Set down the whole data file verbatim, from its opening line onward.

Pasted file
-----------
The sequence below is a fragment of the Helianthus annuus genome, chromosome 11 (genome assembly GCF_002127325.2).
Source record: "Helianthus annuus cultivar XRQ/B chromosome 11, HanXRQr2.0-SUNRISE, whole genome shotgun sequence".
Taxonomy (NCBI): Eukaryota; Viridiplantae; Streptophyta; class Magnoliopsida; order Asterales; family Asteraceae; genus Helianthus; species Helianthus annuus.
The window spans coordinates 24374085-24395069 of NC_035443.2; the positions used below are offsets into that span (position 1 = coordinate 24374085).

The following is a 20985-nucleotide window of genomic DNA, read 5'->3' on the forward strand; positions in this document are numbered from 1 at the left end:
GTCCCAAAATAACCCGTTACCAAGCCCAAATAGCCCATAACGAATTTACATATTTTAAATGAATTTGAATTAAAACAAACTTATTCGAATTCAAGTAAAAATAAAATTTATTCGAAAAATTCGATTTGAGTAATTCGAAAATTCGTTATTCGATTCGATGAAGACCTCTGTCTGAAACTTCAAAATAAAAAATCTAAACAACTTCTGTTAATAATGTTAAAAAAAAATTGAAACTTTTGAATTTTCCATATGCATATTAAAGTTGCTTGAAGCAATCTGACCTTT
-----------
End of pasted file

The sequence below is a fragment of the Helianthus annuus genome, chromosome 11 (genome assembly GCF_002127325.2).
Source record: "Helianthus annuus cultivar XRQ/B chromosome 11, HanXRQr2.0-SUNRISE, whole genome shotgun sequence".
Taxonomy (NCBI): Eukaryota; Viridiplantae; Streptophyta; class Magnoliopsida; order Asterales; family Asteraceae; genus Helianthus; species Helianthus annuus.
The window spans coordinates 24374085-24395069 of NC_035443.2; the positions used below are offsets into that span (position 1 = coordinate 24374085).

The following is a 20985-nucleotide window of genomic DNA, read 5'->3' on the forward strand; positions in this document are numbered from 1 at the left end:
GTCCCAAAATAACCCGTTACCAAGCCCAAATAGCCCATAACGAATTTACATATTTTAAATGAATTTGAATTAAAACAAACTTATTCGAATTCAAGTAAAAATAAAATTTATTCGAAAAATTCGATTTGAGTAATTCGAAAATTCGTTATTCGATTCGATGAAGACCTCTGTCTGAAACTTCAAAATAAAAAATCTAAACAACTTCTGTTAATAATGTTAAAAAAAAATTGAAACTTTTGAATTTTCCATATGCATATTAAAGTTGCTTGAAGCAATCTGACCTTT